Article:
Article: The Olympics feel-good factor

I landed a two-week internship at The Times (thanks to the UpRising programme) on their Leaders and OpEd desk in December 2011 and was delighted to be working alongside some of the biggest names in journalism – Daniel Finkelstein, Phil Collins, Oliver Kamm, Hugo Rifkind et al.  I had a wonderful time there, not least because they let me write articles for Comment Central, their blog, but that everybody was so incredibly warm and generous with their time.  I hope to repay their support one day.

My first article was intended to get me into the groove of writing for The Times.  The language and style is very different to what I’m used to with The Guardian and considering I was working directly with them, I was naturally nervous.  I found an interesting news story abou the Olympics and felt a mini-rant coming on!

You can find the original article by clicking here (£).

Among Londoners, mere mention of the word “Olympics” often prompts moaning about the prospect of too many people clogging up our commute to work, and of inappropriate largesse in these tough economic times.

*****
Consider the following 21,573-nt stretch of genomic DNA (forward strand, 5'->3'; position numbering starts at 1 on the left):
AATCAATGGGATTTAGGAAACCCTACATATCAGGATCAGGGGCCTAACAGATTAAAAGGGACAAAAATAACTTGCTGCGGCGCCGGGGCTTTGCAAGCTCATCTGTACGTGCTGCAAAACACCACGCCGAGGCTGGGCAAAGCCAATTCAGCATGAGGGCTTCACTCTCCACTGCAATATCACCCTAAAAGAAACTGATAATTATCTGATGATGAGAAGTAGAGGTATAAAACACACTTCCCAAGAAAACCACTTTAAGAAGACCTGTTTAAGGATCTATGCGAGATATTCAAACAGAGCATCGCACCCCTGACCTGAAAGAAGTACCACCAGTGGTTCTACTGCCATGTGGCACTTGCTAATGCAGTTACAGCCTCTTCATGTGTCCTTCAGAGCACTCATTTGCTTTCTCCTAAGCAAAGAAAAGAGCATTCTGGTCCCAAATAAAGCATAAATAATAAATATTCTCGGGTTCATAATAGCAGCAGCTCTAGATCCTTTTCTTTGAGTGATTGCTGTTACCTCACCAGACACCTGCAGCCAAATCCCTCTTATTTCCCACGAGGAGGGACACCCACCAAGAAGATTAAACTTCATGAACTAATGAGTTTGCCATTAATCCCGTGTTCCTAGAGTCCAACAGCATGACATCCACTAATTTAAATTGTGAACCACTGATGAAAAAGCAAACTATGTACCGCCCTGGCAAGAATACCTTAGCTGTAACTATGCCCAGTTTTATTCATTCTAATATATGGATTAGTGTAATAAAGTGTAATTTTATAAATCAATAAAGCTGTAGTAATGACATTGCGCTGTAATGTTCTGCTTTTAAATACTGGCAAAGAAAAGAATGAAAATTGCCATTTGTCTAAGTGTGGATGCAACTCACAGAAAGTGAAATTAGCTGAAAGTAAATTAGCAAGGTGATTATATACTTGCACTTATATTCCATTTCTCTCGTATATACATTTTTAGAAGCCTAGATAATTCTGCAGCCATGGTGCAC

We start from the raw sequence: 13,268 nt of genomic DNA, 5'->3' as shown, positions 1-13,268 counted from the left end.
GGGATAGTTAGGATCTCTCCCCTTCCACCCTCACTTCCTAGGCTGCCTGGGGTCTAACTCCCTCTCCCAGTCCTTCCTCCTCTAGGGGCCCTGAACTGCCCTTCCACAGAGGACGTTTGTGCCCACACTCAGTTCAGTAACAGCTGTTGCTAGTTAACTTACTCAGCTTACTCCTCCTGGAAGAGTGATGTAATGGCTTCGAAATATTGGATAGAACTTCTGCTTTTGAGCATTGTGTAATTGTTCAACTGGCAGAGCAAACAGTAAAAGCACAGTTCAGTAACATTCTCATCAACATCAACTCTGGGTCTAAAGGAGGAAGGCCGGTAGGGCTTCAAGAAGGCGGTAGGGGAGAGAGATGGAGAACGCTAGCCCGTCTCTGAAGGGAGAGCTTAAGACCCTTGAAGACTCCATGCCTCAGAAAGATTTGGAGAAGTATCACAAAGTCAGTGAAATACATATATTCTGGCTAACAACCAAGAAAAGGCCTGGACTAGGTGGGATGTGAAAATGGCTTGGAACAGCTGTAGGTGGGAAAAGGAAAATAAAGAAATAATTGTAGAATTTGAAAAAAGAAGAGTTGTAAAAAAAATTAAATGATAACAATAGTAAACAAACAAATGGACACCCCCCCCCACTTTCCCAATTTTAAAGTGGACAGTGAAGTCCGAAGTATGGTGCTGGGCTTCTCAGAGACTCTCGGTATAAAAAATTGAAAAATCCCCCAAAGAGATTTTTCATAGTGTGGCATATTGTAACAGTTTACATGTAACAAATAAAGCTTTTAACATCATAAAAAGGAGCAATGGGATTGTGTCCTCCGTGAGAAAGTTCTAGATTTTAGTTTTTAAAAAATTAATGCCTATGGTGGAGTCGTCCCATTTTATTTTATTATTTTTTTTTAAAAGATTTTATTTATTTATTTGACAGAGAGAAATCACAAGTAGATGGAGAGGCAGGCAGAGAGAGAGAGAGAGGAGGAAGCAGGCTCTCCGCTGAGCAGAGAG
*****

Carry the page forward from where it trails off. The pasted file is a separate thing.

So the news today that a further £40 million is being thrown at the Games’ opening ceremony to “better exploit ‘a great national moment’” is likely to generate mixed reactions.

On the one hand, it suggests current plans are underwhelming; indeed, Hugh Robertson, the Sports Minister, “[declined] to criticise the early efforts of some of the best creative talent in the entertainment business”. On the other, it suggests that the Government wants to generate some good feeling amid the doom and gloom.

But surely our spirits would be lifted higher with a big haul of gold, silver and bronze medals for Team GB.

So the news that a British sprinter is auctioning himself on eBay to raise £30,000 to compete at the Olympics, while creative on his part, is worrying. It suggests that some athletes have come up against serious sponsorship barriers.

It also suggests that some of the £40 million could have been better spent. It’s a bit like having a wedding without a bride and groom.

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